Diathermy treatment increases heat shock protein expression in female, but not male skeletal muscle
diathermy, muscle heating, heat shock, Hsp70, Hsp27
Heat shock treatments have been used to appreciably increase heat shock protein 70 (Hsp70) content and the phosphorylation of heat shock protein 27 (Hsp27p). The purpose of this investigation was to determine whether diathermy can increase Hsp70 and Hsp27p content in skeletal muscle. Fourteen subjects (7 males and 7 females, 18–35 years) received a muscle biopsy from the v. lateralis and then underwent 20 min of diathermy followed by 20 min of hot pack heating on the contralateral leg. Twenty-four hours following treatment, a second muscle biopsy was performed on the treated leg. All samples were analyzed for Hsp70 and Hsp27p content using western immunoblotting. Images of the blots were obtained and analyzed via densitometry. A paired t-test was used to examine differences in heat shock protein content between the treated and untreated legs. Twenty-four hours following the heat treatment, female subjects significantly (P < 0.05) increased Hsp70 (+58%) and Hsp27p (+100%) content compared to the untreated leg. Male subjects had non-significant increases in Hsp70 (+35%) and Hsp27p (+32%) skeletal muscle content. These results implicate that diathermy can be an effective means to induce Hsp70 and Hsp27p in human skeletal muscle.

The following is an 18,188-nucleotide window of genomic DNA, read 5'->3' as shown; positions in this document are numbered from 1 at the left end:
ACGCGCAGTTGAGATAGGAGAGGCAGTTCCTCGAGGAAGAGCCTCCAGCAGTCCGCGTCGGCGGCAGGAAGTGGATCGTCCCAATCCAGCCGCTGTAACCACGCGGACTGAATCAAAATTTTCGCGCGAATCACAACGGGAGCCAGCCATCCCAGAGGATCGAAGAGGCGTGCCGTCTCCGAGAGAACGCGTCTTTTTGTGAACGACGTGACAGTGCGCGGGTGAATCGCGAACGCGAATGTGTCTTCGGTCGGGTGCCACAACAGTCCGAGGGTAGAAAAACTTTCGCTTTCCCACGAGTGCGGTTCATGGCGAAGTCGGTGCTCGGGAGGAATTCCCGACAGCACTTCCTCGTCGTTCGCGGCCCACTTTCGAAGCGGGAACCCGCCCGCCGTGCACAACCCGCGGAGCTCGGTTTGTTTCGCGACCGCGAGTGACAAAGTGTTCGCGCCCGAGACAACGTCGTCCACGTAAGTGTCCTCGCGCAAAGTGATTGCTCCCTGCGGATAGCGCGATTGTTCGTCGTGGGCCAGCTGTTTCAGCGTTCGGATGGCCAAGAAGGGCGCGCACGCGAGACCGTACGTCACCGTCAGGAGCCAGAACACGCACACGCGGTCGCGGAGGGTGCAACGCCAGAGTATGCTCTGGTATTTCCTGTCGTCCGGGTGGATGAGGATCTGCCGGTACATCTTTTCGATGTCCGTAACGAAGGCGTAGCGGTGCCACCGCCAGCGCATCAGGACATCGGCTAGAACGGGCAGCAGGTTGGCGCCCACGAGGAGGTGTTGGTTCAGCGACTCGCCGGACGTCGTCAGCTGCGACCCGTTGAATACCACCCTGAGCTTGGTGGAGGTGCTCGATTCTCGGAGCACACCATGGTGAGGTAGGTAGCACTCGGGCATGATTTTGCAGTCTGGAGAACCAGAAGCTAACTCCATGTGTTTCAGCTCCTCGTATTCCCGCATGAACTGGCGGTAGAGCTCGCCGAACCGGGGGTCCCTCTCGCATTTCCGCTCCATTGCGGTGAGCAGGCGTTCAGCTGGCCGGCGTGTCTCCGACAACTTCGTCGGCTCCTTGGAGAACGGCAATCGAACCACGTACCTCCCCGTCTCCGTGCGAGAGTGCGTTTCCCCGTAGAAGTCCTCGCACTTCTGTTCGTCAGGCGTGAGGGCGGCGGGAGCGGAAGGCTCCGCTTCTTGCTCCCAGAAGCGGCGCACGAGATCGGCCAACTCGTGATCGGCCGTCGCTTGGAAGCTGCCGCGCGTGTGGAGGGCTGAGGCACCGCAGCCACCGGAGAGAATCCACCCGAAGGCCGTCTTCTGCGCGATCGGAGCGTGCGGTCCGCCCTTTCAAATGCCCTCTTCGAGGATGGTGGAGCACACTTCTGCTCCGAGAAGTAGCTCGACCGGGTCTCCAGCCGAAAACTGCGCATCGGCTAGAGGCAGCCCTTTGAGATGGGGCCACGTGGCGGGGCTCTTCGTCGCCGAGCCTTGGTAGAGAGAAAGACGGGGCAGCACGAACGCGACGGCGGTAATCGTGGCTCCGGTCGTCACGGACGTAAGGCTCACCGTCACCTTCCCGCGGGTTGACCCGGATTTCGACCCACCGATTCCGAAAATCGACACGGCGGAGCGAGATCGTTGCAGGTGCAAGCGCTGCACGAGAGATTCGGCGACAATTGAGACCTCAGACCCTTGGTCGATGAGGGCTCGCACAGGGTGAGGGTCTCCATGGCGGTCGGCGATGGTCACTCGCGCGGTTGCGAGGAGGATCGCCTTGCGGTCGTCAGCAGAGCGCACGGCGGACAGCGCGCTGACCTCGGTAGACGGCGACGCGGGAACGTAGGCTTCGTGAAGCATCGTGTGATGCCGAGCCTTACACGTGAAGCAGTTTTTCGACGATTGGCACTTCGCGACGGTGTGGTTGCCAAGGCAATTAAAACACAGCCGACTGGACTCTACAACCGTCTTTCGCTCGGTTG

Touchberry, Chad, Tung Le, Scott Richmond, Mike Prewitt, David Beck, David Carr, Phil Vardiman, and Philip Gallagher. "Diathermy treatment increases heat shock protein expression in female, but not male skeletal muscle." European journal of applied physiology 102, no. 3 (2008): 319-323.
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